A ballad for the dverse prompt.
Dead leaves fall on the pool beneath the willows,
Red gold just like the colour of your hair,
As it lay against the linen of the pillows,
While the wind blows through the branches stripped and bare.
The wind blows through the branches sighing sadly,
A song of summer past, the swallows flown,
Of storm and gale and sea swell crashing madly,
And those who left, while I sit here alone.
I sat and watched the leaves drift on the water,
Too happy to see how some men deceive,
When I was full of pride in our first daughter,
And you were thinking of a way to leave.
You left, before the budding of the sallows,
The fever struck when came the winter cold,
The fever took the child too at all Hallows,
And I am left with naught but to grow old.
43 thoughts on “The leaves upon the water”
Jane, this is incredibly, incredibly dark and so evocative to grief in relationships and death of a loved one. This is chilling and very solemn in the mood and execution of this piece. The second stanza is my favorite set in this ballad, as it foreshadows to me the changes in the season to winter, where death can often occur. Very beautifully entwined with chilling imagery. I love it.
I’m pleased you like it, Lucy. I forgot it was supposed to be dark, just got into the swing of the story and it came out the way it did.
Love it all JD, and esp the stanza break, “thinking of a way to leave. // You left, ..”
Thanks Ron. Sometimes the rhymes are there when you need them.
So beautiful and sad at the same time. Your poetry is lovely xx
I’m glad you like it. I’d always rather read sad or melancholy poetry than cheery stuff.
This is a sad ballad of loss and changes in the seasons of life. The grief is felt.
Thank you 🙂
Goodness that last stanza is so sad. This is moving ballad of great loss, specially that of the child.
Thank you, Grace. I think the best ballads are sad ones.
Thank you! I’m pleased you liked this 🙂
A very sad tale indeed! Left abandoned and loss of a child … can’t get too much darker than that!! Well done Jane!
It’s certainly a small tragedy. Thanks Dwight 🙂
A wrenching lyrical ballad of betrayal and loss – the compounding darkness against the background of leaves and water is so beautifully done!
Thanks Dora 🙂 I enjoy getting this style to work out, the story fitting the rhythm fitting the rhyme.
Lovely piece Jane – I liked the sense of potential cut off in this- and that final plain short-syllable line ‘I am left with naught but to grow old.’ like a bag of spuds falling down.
That’s a good way of putting it. Life must have felt like that for so many women, only any use if you had a husband and produced babies, and if you lost your man, well, you only had yourself to blame, didn’t you?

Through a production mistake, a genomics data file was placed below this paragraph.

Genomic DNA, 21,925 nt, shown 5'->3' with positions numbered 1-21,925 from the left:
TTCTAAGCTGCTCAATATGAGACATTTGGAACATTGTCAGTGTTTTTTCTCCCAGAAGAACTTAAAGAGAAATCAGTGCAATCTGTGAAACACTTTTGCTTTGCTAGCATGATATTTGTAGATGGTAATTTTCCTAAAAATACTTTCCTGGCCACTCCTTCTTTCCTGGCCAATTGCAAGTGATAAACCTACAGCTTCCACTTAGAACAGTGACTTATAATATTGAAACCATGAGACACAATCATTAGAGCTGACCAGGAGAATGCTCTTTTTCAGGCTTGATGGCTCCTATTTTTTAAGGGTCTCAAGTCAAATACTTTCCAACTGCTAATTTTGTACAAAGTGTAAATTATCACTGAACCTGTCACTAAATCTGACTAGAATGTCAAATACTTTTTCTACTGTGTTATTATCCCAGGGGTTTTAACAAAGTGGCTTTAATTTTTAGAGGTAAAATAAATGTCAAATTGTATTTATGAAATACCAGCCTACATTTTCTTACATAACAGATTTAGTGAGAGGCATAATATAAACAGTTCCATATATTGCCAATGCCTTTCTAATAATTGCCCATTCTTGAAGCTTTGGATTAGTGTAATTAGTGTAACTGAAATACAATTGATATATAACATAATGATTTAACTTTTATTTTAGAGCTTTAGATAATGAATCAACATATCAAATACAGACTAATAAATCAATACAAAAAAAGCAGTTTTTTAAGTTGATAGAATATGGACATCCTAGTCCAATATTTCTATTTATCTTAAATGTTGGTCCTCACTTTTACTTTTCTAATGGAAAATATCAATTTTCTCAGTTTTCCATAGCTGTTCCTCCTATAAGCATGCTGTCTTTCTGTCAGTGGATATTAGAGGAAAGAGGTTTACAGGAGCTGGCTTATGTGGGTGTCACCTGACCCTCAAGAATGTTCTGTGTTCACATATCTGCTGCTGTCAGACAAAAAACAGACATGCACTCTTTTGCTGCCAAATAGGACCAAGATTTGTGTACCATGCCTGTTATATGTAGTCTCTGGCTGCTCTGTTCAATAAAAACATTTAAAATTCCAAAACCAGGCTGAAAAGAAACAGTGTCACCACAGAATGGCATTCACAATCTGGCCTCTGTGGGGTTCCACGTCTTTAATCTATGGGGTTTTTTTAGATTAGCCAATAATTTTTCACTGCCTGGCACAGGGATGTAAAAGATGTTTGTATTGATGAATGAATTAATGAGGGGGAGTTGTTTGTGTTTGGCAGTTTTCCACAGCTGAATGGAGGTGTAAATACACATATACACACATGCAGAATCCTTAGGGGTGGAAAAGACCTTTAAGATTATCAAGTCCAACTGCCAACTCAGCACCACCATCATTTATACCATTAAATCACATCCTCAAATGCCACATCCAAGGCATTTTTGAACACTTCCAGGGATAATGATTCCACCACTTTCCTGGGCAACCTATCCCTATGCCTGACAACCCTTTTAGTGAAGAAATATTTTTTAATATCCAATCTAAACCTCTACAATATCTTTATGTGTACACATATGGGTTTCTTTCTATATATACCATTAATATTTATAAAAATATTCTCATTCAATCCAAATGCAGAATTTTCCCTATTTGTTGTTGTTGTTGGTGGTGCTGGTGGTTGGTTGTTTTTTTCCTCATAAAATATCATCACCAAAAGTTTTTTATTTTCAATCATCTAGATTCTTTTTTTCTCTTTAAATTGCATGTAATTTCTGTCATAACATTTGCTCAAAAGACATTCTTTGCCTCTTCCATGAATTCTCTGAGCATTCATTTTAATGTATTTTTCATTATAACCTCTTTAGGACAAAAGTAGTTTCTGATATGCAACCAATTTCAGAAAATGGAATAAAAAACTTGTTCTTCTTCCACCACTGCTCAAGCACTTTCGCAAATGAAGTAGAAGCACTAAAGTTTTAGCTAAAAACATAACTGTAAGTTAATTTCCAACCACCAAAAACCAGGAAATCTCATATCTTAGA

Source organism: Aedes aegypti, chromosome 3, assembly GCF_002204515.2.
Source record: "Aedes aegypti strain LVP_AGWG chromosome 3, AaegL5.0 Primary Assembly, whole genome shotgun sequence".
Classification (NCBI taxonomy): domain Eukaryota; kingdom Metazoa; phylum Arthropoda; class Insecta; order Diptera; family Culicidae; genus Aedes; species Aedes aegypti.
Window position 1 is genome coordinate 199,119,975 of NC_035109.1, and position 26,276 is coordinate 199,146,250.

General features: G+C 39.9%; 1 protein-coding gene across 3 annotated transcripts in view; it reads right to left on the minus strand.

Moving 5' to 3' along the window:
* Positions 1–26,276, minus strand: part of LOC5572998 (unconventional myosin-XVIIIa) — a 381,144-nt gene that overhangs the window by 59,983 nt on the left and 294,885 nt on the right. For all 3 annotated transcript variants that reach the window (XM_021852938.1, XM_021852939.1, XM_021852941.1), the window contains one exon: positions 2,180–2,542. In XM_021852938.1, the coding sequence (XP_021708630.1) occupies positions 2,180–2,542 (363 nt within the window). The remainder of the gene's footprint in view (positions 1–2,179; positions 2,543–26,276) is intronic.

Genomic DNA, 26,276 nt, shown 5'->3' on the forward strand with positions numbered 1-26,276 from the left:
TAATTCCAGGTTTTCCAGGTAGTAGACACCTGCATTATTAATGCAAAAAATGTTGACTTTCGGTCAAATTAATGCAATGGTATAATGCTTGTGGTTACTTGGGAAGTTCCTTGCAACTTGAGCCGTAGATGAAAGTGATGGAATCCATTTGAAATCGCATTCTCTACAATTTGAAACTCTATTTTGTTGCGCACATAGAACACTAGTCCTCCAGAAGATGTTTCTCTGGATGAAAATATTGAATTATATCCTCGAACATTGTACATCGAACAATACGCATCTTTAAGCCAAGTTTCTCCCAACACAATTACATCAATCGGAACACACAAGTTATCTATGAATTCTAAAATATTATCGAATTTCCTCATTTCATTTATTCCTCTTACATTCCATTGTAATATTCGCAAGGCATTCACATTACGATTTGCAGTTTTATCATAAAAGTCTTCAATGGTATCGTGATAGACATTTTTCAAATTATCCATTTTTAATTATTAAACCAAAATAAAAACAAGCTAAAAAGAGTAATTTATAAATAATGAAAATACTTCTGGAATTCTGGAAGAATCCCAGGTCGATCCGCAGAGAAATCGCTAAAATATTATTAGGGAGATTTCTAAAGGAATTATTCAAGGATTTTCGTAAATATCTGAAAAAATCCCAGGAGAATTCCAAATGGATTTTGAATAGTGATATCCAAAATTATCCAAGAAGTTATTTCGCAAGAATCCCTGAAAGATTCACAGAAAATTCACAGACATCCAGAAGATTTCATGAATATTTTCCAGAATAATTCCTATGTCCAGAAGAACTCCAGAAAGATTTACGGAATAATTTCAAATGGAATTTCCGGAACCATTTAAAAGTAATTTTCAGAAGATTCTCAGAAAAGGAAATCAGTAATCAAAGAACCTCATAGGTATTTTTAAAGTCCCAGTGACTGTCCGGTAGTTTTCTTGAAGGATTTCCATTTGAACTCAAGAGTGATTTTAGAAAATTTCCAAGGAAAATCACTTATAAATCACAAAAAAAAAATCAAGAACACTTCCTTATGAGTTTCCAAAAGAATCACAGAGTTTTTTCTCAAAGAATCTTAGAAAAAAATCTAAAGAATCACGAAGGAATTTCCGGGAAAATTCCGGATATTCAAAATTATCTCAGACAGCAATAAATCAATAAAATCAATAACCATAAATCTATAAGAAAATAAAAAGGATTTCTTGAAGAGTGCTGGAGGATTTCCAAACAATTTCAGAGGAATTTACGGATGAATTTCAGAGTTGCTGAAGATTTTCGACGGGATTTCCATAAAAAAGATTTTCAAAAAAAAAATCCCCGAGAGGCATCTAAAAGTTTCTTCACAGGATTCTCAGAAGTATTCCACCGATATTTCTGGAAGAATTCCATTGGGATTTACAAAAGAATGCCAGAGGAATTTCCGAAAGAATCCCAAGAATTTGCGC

A sad and haunting lament beautifully written, Jane!
Thanks Ingrid (if this comment will post)
I’ve been having trouble answering your comments. I don’t know what, but I keep getting a red error message.
You know your ballads! Elegant and sad,an age old story that’s always a surprise.
Thanks, Sarah. It is an well worn copy, but that’s part of what ballads are, I think. We know the plot really, but always hope it will come out differently.
Sarah’s right – you know your ballads, Jane! This one reminds me of the art of the Pre-Raphaelites. I love the steady pace of it, the repetition of the ‘wind blows through the branches’, which moves the poem back and forth in time. Unfortunately, the third stanza was too close to home for comfort for me:
‘When I was full of pride in our first daughter,
And you were thinking of a way to leave.’
Such a tragic ending.
Thanks Kim, I enjoy writing in this style. I forgot it was meant to be dark, just got into the ballad mood, which is often simply low-key sad, the sadness of ordinary people. I’m glad you like it 🙂
What is entailed Jane it’s the foundation for revenge in some folks hands made me sad made me angry made me keep breathing well written
Thank you, Rob 🙂
Too many stories like this. Ballads remind us that the world is full of grief–best to appreciate when our lives flow otherwise. (K)
The fact that the same story repeats and repeats, and is always familiar must say something about us, our inability to be decent with one another.
More evident every day.
Reblogged this on BOOK CHAT and commented:
A beautiful and heart-wrenching ballad from Jane Dougherty. Please hop over to her blog and read this and other examples of her brilliant poetry.
Thanks so much, Michelle 🙂 I love a ballad to get the tear ducts working.
My pleasure, Jane. Be safe.
You too 🙂
This is so terribly dark and sad, and I must say that just like Kim I thought of some art of the Pre-Raphaelites. She sitting there by the water mourning.
Thanks Björn. I’m pleased you heard the sadness.
So sad, dark, and well done! I get the comments about pre-Raphaelites, too.
I couldn’t read yours till I wrote mine. I almost wrote a similar tale (of course I did) 😀, but I went for a variation.
I saw that you were posting the same minute I posted mine this evening.
I’m glad you like it 🙂
I came from Michelle’s blog and your ballad is so beautiful, yet heart wrenching. The loss and sadness in those last two lines is palpable. Beautiful writing, Lauren
Thank you! I’m so pleased you enjoyed the poem. It’s a style that’s gone completely out of fashion, but it works, like old films still ‘work’ despite not having any special effects 🙂
“When I was full of pride in our first daughter,
And you were thinking of a way to leave.”
I wonder how often that happens?